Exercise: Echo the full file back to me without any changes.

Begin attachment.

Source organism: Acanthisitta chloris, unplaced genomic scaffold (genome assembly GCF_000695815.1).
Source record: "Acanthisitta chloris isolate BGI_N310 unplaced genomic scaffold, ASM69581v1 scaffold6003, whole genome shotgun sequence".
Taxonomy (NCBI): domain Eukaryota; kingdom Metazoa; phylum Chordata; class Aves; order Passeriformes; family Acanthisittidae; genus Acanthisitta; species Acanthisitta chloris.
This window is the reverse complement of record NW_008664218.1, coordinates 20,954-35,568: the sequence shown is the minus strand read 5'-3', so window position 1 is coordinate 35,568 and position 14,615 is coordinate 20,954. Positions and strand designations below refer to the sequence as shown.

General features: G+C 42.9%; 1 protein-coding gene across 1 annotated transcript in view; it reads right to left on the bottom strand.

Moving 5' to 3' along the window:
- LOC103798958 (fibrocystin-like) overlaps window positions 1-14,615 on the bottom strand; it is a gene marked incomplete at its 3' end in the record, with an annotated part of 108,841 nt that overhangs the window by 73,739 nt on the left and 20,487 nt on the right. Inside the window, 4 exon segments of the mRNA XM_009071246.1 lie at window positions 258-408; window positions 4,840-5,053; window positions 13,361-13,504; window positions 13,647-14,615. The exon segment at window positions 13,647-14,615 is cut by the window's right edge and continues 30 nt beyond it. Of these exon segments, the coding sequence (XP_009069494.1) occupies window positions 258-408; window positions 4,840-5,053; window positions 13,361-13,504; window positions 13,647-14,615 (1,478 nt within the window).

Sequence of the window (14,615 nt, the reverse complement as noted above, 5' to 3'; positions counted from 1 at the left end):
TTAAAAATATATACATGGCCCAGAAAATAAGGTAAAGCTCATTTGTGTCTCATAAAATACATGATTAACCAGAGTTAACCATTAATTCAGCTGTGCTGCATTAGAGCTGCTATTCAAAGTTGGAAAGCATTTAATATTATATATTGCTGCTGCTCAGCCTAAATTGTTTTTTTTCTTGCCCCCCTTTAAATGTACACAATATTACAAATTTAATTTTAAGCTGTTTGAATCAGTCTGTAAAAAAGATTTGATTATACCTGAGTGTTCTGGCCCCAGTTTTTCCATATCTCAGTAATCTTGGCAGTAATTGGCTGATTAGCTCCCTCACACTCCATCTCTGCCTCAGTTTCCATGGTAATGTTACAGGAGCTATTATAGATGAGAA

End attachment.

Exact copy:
Source organism: Acanthisitta chloris, unplaced genomic scaffold (genome assembly GCF_000695815.1).
Source record: "Acanthisitta chloris isolate BGI_N310 unplaced genomic scaffold, ASM69581v1 scaffold6003, whole genome shotgun sequence".
Taxonomy (NCBI): domain Eukaryota; kingdom Metazoa; phylum Chordata; class Aves; order Passeriformes; family Acanthisittidae; genus Acanthisitta; species Acanthisitta chloris.
This window is the reverse complement of record NW_008664218.1, coordinates 20,954-35,568: the sequence shown is the minus strand read 5'-3', so window position 1 is coordinate 35,568 and position 14,615 is coordinate 20,954. Positions and strand designations below refer to the sequence as shown.

General features: G+C 42.9%; 1 protein-coding gene across 1 annotated transcript in view; it reads right to left on the bottom strand.

Moving 5' to 3' along the window:
- LOC103798958 (fibrocystin-like) overlaps window positions 1-14,615 on the bottom strand; it is a gene marked incomplete at its 3' end in the record, with an annotated part of 108,841 nt that overhangs the window by 73,739 nt on the left and 20,487 nt on the right. Inside the window, 4 exon segments of the mRNA XM_009071246.1 lie at window positions 258-408; window positions 4,840-5,053; window positions 13,361-13,504; window positions 13,647-14,615. The exon segment at window positions 13,647-14,615 is cut by the window's right edge and continues 30 nt beyond it. Of these exon segments, the coding sequence (XP_009069494.1) occupies window positions 258-408; window positions 4,840-5,053; window positions 13,361-13,504; window positions 13,647-14,615 (1,478 nt within the window).

Sequence of the window (14,615 nt, the reverse complement as noted above, 5' to 3'; positions counted from 1 at the left end):
TTAAAAATATATACATGGCCCAGAAAATAAGGTAAAGCTCATTTGTGTCTCATAAAATACATGATTAACCAGAGTTAACCATTAATTCAGCTGTGCTGCATTAGAGCTGCTATTCAAAGTTGGAAAGCATTTAATATTATATATTGCTGCTGCTCAGCCTAAATTGTTTTTTTTCTTGCCCCCCTTTAAATGTACACAATATTACAAATTTAATTTTAAGCTGTTTGAATCAGTCTGTAAAAAAGATTTGATTATACCTGAGTGTTCTGGCCCCAGTTTTTCCATATCTCAGTAATCTTGGCAGTAATTGGCTGATTAGCTCCCTCACACTCCATCTCTGCCTCAGTTTCCATGGTAATGTTACAGGAGCTATTATAGATGAGAA